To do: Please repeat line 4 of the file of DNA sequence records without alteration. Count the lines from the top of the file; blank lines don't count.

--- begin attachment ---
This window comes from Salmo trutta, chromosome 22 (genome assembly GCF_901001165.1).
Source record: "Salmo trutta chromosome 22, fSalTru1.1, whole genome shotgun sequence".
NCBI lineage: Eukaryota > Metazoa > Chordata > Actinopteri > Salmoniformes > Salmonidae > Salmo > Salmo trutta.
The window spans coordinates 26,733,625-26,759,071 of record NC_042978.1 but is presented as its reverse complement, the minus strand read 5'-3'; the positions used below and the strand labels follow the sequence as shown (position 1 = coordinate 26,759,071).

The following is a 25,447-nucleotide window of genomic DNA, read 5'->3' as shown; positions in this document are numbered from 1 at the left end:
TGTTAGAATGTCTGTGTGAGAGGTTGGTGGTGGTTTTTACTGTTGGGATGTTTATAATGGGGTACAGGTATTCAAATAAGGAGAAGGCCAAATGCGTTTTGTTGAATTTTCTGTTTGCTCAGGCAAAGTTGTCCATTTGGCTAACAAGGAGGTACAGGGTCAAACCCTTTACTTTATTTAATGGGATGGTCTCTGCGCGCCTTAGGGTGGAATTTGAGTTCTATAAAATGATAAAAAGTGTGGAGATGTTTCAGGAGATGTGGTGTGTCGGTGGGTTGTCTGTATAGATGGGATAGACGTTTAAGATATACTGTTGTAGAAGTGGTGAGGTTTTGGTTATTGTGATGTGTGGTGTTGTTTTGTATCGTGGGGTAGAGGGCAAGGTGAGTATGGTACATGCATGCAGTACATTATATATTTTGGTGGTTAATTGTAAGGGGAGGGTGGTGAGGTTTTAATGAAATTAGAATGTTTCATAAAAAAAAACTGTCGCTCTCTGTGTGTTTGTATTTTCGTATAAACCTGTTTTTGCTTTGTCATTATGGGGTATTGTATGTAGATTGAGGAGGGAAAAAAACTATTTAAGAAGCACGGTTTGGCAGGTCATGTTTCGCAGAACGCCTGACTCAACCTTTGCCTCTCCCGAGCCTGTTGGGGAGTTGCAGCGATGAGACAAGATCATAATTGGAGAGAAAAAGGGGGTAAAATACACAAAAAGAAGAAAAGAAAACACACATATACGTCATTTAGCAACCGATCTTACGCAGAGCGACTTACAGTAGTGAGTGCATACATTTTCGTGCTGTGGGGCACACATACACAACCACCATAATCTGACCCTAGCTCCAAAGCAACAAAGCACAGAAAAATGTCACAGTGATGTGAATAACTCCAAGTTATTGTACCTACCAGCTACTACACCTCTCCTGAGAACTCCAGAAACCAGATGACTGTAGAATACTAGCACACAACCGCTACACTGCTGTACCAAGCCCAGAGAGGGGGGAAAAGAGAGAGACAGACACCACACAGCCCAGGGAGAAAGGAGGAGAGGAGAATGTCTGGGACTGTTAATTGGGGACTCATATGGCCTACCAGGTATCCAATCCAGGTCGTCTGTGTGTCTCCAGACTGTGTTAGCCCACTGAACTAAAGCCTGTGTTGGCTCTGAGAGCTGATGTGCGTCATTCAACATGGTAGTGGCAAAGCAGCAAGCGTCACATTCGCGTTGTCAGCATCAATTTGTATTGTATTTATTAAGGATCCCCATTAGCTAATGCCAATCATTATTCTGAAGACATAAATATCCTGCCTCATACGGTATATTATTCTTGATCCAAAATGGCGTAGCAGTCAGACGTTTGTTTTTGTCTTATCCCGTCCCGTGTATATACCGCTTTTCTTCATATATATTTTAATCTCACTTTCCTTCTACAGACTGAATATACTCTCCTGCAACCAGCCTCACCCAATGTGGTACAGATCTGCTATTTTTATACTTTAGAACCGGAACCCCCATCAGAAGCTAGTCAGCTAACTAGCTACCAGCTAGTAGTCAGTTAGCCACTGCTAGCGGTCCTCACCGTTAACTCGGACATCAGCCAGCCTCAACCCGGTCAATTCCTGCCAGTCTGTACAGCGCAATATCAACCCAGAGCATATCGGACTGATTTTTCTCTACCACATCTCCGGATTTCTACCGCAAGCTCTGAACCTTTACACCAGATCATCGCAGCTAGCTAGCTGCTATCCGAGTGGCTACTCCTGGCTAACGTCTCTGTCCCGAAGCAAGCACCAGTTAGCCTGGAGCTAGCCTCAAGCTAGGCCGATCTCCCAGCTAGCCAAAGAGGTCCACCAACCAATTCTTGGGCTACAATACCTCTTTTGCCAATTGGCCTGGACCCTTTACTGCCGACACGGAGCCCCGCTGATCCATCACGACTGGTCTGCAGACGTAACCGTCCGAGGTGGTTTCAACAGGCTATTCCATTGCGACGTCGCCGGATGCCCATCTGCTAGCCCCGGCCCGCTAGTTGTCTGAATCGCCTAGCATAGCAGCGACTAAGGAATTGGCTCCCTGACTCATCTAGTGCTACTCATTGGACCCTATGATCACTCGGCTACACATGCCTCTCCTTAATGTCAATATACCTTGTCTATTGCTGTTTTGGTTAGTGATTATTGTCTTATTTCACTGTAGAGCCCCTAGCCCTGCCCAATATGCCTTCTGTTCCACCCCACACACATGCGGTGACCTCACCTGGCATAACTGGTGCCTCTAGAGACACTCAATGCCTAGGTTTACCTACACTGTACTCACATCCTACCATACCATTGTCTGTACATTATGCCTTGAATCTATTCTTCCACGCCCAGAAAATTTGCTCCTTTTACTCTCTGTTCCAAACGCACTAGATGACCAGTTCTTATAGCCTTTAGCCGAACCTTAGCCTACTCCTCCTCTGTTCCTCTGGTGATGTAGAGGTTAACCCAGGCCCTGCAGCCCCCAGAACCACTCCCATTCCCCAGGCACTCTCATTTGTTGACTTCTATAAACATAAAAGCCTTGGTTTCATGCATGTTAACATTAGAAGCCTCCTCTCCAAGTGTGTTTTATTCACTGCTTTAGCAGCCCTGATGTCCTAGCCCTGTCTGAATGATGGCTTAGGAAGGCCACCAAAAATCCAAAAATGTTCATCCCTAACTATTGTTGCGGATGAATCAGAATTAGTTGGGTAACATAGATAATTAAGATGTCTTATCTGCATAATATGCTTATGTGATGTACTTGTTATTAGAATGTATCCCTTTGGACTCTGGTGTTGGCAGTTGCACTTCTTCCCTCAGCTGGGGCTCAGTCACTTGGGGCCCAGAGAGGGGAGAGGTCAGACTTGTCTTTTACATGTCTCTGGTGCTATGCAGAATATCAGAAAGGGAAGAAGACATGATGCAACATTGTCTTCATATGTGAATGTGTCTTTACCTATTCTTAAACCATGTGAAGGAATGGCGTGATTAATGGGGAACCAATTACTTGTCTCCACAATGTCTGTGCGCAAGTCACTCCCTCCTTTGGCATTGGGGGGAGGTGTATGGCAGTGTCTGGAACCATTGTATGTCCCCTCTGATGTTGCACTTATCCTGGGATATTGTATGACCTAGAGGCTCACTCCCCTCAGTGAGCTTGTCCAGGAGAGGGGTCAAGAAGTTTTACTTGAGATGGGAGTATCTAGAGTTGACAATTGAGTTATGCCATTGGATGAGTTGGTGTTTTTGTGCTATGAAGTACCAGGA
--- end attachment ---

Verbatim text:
The window spans coordinates 26,733,625-26,759,071 of record NC_042978.1 but is presented as its reverse complement, the minus strand read 5'-3'; the positions used below and the strand labels follow the sequence as shown (position 1 = coordinate 26,759,071).